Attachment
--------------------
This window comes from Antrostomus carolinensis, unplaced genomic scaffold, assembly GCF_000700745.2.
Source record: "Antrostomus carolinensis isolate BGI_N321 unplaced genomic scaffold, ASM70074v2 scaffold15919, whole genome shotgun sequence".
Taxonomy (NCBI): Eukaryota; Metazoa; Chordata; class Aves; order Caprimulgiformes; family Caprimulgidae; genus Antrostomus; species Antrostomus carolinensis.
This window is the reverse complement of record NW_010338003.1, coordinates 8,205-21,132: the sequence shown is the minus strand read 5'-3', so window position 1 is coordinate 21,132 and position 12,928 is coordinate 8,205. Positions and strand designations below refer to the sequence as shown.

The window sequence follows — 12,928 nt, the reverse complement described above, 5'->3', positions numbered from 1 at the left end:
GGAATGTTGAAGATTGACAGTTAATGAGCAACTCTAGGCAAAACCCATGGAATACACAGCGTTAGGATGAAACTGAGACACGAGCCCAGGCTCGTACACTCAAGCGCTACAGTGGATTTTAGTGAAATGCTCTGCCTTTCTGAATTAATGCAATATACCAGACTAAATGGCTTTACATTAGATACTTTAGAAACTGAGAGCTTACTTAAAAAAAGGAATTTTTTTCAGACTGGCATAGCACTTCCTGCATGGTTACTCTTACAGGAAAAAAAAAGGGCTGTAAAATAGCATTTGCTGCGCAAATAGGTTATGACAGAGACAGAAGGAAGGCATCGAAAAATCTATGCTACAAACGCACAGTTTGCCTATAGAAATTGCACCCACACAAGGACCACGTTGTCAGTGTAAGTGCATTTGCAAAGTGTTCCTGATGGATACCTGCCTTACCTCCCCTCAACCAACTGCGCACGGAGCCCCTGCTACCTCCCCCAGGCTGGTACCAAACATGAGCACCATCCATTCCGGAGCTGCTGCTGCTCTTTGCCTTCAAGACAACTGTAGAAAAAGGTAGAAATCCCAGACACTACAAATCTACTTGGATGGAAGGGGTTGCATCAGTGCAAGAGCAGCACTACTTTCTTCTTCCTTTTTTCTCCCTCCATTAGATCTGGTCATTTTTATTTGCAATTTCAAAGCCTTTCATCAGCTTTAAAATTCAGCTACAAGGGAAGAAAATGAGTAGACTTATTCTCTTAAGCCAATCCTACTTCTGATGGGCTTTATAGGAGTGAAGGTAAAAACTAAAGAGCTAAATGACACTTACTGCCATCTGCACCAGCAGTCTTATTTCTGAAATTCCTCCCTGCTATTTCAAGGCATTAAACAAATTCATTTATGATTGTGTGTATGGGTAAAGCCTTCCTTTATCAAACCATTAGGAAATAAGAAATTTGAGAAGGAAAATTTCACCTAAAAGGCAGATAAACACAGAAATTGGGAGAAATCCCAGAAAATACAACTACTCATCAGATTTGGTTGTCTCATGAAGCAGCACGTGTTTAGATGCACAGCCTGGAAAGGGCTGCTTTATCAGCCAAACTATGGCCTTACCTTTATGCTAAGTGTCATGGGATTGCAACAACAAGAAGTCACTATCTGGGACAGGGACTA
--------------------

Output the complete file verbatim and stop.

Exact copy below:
This window comes from Antrostomus carolinensis, unplaced genomic scaffold, assembly GCF_000700745.2.
Source record: "Antrostomus carolinensis isolate BGI_N321 unplaced genomic scaffold, ASM70074v2 scaffold15919, whole genome shotgun sequence".
Taxonomy (NCBI): Eukaryota; Metazoa; Chordata; class Aves; order Caprimulgiformes; family Caprimulgidae; genus Antrostomus; species Antrostomus carolinensis.
This window is the reverse complement of record NW_010338003.1, coordinates 8,205-21,132: the sequence shown is the minus strand read 5'-3', so window position 1 is coordinate 21,132 and position 12,928 is coordinate 8,205. Positions and strand designations below refer to the sequence as shown.

The window sequence follows — 12,928 nt, the reverse complement described above, 5'->3', positions numbered from 1 at the left end:
GGAATGTTGAAGATTGACAGTTAATGAGCAACTCTAGGCAAAACCCATGGAATACACAGCGTTAGGATGAAACTGAGACACGAGCCCAGGCTCGTACACTCAAGCGCTACAGTGGATTTTAGTGAAATGCTCTGCCTTTCTGAATTAATGCAATATACCAGACTAAATGGCTTTACATTAGATACTTTAGAAACTGAGAGCTTACTTAAAAAAAGGAATTTTTTTCAGACTGGCATAGCACTTCCTGCATGGTTACTCTTACAGGAAAAAAAAAGGGCTGTAAAATAGCATTTGCTGCGCAAATAGGTTATGACAGAGACAGAAGGAAGGCATCGAAAAATCTATGCTACAAACGCACAGTTTGCCTATAGAAATTGCACCCACACAAGGACCACGTTGTCAGTGTAAGTGCATTTGCAAAGTGTTCCTGATGGATACCTGCCTTACCTCCCCTCAACCAACTGCGCACGGAGCCCCTGCTACCTCCCCCAGGCTGGTACCAAACATGAGCACCATCCATTCCGGAGCTGCTGCTGCTCTTTGCCTTCAAGACAACTGTAGAAAAAGGTAGAAATCCCAGACACTACAAATCTACTTGGATGGAAGGGGTTGCATCAGTGCAAGAGCAGCACTACTTTCTTCTTCCTTTTTTCTCCCTCCATTAGATCTGGTCATTTTTATTTGCAATTTCAAAGCCTTTCATCAGCTTTAAAATTCAGCTACAAGGGAAGAAAATGAGTAGACTTATTCTCTTAAGCCAATCCTACTTCTGATGGGCTTTATAGGAGTGAAGGTAAAAACTAAAGAGCTAAATGACACTTACTGCCATCTGCACCAGCAGTCTTATTTCTGAAATTCCTCCCTGCTATTTCAAGGCATTAAACAAATTCATTTATGATTGTGTGTATGGGTAAAGCCTTCCTTTATCAAACCATTAGGAAATAAGAAATTTGAGAAGGAAAATTTCACCTAAAAGGCAGATAAACACAGAAATTGGGAGAAATCCCAGAAAATACAACTACTCATCAGATTTGGTTGTCTCATGAAGCAGCACGTGTTTAGATGCACAGCCTGGAAAGGGCTGCTTTATCAGCCAAACTATGGCCTTACCTTTATGCTAAGTGTCATGGGATTGCAACAACAAGAAGTCACTATCTGGGACAGGGACTA